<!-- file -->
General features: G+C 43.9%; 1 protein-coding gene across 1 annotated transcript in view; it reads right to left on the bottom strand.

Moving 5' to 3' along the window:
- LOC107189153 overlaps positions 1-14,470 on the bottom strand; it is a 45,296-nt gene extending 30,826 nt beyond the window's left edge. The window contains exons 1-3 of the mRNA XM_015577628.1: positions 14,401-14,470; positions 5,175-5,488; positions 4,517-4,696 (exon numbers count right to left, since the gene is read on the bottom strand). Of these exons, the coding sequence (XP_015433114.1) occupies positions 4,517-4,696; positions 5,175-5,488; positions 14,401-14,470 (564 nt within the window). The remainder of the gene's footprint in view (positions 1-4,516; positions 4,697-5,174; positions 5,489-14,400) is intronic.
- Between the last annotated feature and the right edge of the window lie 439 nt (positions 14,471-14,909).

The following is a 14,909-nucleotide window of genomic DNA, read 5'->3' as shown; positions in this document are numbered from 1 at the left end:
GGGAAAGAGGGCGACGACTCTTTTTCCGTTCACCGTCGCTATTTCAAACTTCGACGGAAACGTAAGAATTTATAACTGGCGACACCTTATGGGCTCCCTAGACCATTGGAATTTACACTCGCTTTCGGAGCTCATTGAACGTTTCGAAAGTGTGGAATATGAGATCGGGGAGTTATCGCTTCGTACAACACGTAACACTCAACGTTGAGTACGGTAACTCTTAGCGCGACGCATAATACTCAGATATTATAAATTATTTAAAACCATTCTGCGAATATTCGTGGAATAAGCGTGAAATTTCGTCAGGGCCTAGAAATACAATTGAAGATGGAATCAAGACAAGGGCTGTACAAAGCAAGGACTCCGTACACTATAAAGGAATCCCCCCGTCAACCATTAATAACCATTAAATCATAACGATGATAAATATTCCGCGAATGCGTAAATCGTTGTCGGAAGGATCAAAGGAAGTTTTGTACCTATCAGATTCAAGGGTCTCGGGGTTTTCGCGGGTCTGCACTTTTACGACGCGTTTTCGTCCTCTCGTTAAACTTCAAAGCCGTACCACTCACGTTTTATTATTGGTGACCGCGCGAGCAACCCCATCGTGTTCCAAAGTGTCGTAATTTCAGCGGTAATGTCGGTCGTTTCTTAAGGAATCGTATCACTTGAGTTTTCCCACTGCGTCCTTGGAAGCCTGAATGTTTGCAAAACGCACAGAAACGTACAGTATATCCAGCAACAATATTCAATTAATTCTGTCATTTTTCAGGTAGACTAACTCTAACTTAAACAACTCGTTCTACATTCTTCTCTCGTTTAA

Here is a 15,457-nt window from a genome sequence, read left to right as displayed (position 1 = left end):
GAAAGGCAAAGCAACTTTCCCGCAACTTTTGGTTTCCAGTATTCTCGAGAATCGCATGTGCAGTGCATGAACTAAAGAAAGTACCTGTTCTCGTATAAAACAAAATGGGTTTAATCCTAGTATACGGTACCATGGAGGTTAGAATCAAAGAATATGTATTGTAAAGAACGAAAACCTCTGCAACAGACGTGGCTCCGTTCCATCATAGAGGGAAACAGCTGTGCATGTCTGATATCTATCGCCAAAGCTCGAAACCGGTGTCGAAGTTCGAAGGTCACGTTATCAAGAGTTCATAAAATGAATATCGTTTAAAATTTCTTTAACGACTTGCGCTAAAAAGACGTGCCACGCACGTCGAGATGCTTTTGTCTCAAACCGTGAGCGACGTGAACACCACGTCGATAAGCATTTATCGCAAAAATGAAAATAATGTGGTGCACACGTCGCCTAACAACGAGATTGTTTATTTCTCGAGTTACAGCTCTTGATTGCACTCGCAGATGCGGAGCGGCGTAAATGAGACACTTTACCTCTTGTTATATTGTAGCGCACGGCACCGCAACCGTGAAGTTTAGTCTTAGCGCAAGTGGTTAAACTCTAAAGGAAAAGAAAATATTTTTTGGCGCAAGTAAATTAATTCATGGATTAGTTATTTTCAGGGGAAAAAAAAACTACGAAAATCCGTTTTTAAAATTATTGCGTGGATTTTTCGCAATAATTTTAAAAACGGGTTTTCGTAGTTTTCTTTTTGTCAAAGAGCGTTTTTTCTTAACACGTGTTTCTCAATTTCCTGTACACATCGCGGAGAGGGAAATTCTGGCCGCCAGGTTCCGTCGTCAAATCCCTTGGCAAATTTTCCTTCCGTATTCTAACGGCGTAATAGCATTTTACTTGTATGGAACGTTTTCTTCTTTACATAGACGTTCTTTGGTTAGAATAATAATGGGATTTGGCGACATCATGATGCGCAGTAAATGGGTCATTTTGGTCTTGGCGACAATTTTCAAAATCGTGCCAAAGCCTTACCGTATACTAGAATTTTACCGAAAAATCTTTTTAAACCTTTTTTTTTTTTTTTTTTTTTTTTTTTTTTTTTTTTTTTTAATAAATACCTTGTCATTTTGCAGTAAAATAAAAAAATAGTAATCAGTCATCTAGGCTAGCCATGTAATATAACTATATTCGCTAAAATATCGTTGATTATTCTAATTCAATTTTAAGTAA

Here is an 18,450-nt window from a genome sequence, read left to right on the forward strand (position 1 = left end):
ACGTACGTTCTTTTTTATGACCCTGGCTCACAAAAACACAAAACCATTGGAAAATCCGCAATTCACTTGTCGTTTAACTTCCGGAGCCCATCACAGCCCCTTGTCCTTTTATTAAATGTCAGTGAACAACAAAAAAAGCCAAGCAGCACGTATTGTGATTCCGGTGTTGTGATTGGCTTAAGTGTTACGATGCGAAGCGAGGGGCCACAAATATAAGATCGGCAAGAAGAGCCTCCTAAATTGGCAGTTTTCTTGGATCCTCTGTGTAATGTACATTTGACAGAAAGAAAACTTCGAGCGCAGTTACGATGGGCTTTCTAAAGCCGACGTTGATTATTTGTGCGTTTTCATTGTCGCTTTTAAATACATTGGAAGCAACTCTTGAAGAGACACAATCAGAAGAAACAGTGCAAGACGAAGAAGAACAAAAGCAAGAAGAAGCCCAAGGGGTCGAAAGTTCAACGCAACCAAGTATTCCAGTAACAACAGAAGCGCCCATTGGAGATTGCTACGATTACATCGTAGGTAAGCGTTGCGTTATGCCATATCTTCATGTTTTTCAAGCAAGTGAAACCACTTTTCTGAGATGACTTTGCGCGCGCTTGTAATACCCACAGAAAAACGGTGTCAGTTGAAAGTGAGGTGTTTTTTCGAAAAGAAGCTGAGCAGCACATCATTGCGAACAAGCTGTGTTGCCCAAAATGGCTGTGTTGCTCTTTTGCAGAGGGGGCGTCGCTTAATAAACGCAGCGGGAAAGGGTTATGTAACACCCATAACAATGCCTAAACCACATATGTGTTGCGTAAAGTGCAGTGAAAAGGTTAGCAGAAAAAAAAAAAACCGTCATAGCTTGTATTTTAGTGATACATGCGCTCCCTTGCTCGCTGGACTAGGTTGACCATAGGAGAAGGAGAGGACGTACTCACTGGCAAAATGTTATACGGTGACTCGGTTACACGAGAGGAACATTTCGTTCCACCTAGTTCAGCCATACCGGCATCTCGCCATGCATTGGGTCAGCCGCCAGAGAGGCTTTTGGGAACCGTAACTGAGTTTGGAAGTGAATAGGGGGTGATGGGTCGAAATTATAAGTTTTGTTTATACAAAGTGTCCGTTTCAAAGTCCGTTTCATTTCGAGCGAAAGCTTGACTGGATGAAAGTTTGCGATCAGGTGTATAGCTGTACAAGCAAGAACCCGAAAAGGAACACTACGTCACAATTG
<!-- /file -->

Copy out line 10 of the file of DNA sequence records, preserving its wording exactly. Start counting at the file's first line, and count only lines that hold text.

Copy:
ACGTACGTTCTTTTTTATGACCCTGGCTCACAAAAACACAAAACCATTGGAAAATCCGCAATTCACTTGTCGTTTAACTTCCGGAGCCCATCACAGCCCCTTGTCCTTTTATTAAATGTCAGTGAACAACAAAAAAAGCCAAGCAGCACGTATTGTGATTCCGGTGTTGTGATTGGCTTAAGTGTTACGATGCGAAGCGAGGGGCCACAAATATAAGATCGGCAAGAAGAGCCTCCTAAATTGGCAGTTTTCTTGGATCCTCTGTGTAATGTACATTTGACAGAAAGAAAACTTCGAGCGCAGTTACGATGGGCTTTCTAAAGCCGACGTTGATTATTTGTGCGTTTTCATTGTCGCTTTTAAATACATTGGAAGCAACTCTTGAAGAGACACAATCAGAAGAAACAGTGCAAGACGAAGAAGAACAAAAGCAAGAAGAAGCCCAAGGGGTCGAAAGTTCAACGCAACCAAGTATTCCAGTAACAACAGAAGCGCCCATTGGAGATTGCTACGATTACATCGTAGGTAAGCGTTGCGTTATGCCATATCTTCATGTTTTTCAAGCAAGTGAAACCACTTTTCTGAGATGACTTTGCGCGCGCTTGTAATACCCACAGAAAAACGGTGTCAGTTGAAAGTGAGGTGTTTTTTCGAAAAGAAGCTGAGCAGCACATCATTGCGAACAAGCTGTGTTGCCCAAAATGGCTGTGTTGCTCTTTTGCAGAGGGGGCGTCGCTTAATAAACGCAGCGGGAAAGGGTTATGTAACACCCATAACAATGCCTAAACCACATATGTGTTGCGTAAAGTGCAGTGAAAAGGTTAGCAGAAAAAAAAAAAACCGTCATAGCTTGTATTTTAGTGATACATGCGCTCCCTTGCTCGCTGGACTAGGTTGACCATAGGAGAAGGAGAGGACGTACTCACTGGCAAAATGTTATACGGTGACTCGGTTACACGAGAGGAACATTTCGTTCCACCTAGTTCAGCCATACCGGCATCTCGCCATGCATTGGGTCAGCCGCCAGAGAGGCTTTTGGGAACCGTAACTGAGTTTGGAAGTGAATAGGGGGTGATGGGTCGAAATTATAAGTTTTGTTTATACAAAGTGTCCGTTTCAAAGTCCGTTTCATTTCGAGCGAAAGCTTGACTGGATGAAAGTTTGCGATCAGGTGTATAGCTGTACAAGCAAGAACCCGAAAAGGAACACTACGTCACAATTG